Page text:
One can have a wholesome cookie that still tastes great without all those nasty additives. So I was surprised to find that Girl Scout cookies, sold by the millions of boxes every year, still contain partially hydrogenated oil -- otherwise known as a trans fatty acid.

Although FDA rules requiring "trans fat" labeling don't kick in until 2006, many companies have taken the initiative and include trans fat information on a product's "nutrition facts" label. I applaud Little Brownie Bakers and ABC/Interbake for taking this step; however, I think it's time to bring the Scouts into the nutritional 21st Century.

I'm not the only person, it seems, concerned about the continued use of bad fat in Scout cookies. On the Girl Scouts of the USA Web site, a FAQ explains that trans fats were previously considered a "healthier food choice compared with saturated fats." This, now, is not the case -- but the site does not outline any steps the cookie makers may be taking to eliminate trans fats from their recipes.

So a serving (about 4 cookies) of "Trefoils," an "old-fashioned" shortbread cookie, contains a total 6 grams of fat, with 1.5 grams of saturated fat and 2 grams of trans fats. A serving of "Thin Mints" has a total 7 grams of fat, with 4 grams of saturated fats and 1 gram of trans fat. (Take a look at all the Girl Scout cookie nutritional information here.)

The USDA recommended allowance of saturated fats is 20 grams per day, on average. There isn't, to my knowledge, any "recommended" daily dose of trans fats -- yet conventional wisdom would suggest we avoid it altogether.


Green, but not organic

California state officials told Mendocino agriculture commissioners that they're not allowed to put an organic stamp on marijuana grown in the region, despite their best interests in informing people about the benefits of pesticide-free "produce."

California voters approved the use of medical marijuana in 1996, yet possessing, using or growing pot is still a crime under U.S. federal law.


Brazil goes GMO

Legislators gave the green light to a bill that will allow Brazil's soybean farmers to legally plant genetically modified crops. The black market in GMO seeds has been vibrant, as some 20 percent of farmland in Brazil already grows smuggled seeds from Argentina. The decision to push legal GMO crops opens up yet another market for Monsanto's "Roundup-ready" seeds, which are high-yield and can withstand heavy doses of the company's herbicide, Roundup.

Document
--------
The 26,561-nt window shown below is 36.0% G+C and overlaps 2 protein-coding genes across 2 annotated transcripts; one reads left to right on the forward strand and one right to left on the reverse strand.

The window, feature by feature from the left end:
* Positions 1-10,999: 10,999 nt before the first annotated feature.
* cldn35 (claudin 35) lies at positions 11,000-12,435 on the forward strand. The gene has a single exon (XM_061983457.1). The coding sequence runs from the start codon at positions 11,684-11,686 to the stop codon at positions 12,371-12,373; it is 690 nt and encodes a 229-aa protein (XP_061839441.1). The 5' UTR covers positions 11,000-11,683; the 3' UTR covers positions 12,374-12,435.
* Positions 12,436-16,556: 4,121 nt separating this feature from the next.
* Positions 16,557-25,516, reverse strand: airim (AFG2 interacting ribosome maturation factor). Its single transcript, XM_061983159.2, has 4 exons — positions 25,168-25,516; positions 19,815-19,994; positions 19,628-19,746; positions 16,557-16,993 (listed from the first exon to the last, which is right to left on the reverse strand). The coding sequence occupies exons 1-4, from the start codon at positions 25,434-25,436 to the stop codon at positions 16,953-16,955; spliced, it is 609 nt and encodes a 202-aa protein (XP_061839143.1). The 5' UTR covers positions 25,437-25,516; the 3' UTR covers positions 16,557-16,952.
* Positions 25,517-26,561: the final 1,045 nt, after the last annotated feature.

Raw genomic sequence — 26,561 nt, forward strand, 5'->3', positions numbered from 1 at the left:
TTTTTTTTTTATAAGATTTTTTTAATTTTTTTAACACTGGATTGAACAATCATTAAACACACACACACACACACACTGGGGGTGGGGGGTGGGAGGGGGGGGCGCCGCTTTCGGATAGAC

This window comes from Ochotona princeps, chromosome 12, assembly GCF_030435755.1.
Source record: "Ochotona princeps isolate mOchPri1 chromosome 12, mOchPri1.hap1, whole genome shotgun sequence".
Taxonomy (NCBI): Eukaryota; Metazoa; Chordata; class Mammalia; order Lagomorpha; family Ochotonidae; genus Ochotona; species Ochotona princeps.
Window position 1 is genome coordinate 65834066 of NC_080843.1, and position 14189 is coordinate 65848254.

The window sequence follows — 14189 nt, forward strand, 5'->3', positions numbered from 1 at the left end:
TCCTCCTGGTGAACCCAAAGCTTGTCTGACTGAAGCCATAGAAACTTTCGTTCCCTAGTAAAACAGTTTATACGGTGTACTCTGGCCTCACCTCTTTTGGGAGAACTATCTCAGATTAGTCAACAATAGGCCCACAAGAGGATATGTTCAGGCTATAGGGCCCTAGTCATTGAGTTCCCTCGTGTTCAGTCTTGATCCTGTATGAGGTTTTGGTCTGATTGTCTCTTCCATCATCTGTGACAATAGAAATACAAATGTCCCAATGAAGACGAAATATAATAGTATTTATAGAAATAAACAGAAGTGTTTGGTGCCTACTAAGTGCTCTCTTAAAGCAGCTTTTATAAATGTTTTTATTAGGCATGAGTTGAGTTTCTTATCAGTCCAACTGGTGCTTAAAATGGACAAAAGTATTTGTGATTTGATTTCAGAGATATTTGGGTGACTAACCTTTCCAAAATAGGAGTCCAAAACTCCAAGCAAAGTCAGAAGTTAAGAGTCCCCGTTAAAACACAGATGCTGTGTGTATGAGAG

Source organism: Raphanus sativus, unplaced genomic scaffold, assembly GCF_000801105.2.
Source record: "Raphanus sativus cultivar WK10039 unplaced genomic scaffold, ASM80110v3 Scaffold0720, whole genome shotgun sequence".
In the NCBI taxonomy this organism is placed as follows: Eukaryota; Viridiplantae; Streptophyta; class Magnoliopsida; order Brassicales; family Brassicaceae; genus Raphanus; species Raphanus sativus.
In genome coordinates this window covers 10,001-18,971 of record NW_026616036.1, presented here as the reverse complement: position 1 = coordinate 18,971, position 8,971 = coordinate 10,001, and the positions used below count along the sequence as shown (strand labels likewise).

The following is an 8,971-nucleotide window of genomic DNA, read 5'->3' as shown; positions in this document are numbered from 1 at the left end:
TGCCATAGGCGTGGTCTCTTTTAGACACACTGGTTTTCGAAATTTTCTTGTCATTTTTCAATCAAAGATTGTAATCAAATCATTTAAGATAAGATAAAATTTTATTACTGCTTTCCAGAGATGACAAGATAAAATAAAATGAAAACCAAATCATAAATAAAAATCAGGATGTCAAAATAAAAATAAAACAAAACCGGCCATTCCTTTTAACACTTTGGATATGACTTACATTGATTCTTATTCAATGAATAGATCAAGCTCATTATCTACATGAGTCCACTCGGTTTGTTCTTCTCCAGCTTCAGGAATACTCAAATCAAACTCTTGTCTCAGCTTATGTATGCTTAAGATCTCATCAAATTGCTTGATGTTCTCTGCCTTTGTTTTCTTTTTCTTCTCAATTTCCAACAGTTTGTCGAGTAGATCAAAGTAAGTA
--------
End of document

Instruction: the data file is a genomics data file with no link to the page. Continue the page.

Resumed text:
(For company literature on Roundup, look here; for EPA reports on the health effects of glyphosate, the active ingredient in Roundup, look here. For a complete history of Monsanto's influence and increasing control of global agriculture, check out Mindfully.org's Monsanto page.)

The company is already fast at work. Monsanto's subsidiary in Brazil plans to invest more than $20 million to develop technology that will make Bt soybeans (soybeans with genes that fight off certain predatory insects) even more bug-resistant.


Monsanto watch: March 2

Environment 1, Monsanto 1: Biowatch, a South African watchdog group, wins access to information about the company's GMO experiments, but is ordered to pay the giant's legal fees as a result. The group calls the ruling "chilling," and fears it may stymie other groups looking at legal action to acquire environmental information.

Seed eater: Monsanto grabs a third seed maker in as many months to expand its growing regional seed business. NC+ Hybrids was sold for $40 million, and controls about 1 percent of the U.S. corn seed market. Monsanto acquired Emergent, a cotton seed maker, in February, and Seminis, a company that owns more than 20 percent of the global seed market, in January.

Not on the ingredient list

A U.S. food manufacturer has recalled more than 350,000 pounds of food produced at a Texas plant for fear the items may contain shards of glass. Schwan's Food Manufacturing is, according to reports, cooperating with the FDA in the recall of thousands of frozen egg rolls, pizzas and other frozen food items.

An initial recall following the discovery of glass in food was initiated in January; a subsequent recall was triggered by the discovery of more glass in products not on the original list. Some of the food items were believed to have been served in schools, according to this MSNBC article, whch also includes a list of affected foods.

Talking with your mouth full

Civilized dinner conversation with teenagers might seem impossible, but a single mom from California has created a way that is not only successful, but also a money-maker. "Food for Talk" cards offer conversation starters, quotes from famous people or influential books, geared to get kids and parents to talk to each other while enjoying dinner or any other collective meal.

Do families really need cue cards to chat? According to this story in the Seattle Times, only one in three families actually sit down together for meals. Considering tha most families spend more time at the drive-thru window than at the table, perhaps this converstational food is exactly what families need. Spending more time paying attention to each other, and in turn, to what we're eating, is an idea certainly worth talking about.

Red dye update

Apparently the government of Sudan isn't too pleased that the name of its country is associated with a cancer-causing food colorant. Britian researchers are shrugging their shoulders, saying that when the dye was discovered and named in 1986, "we weren't around."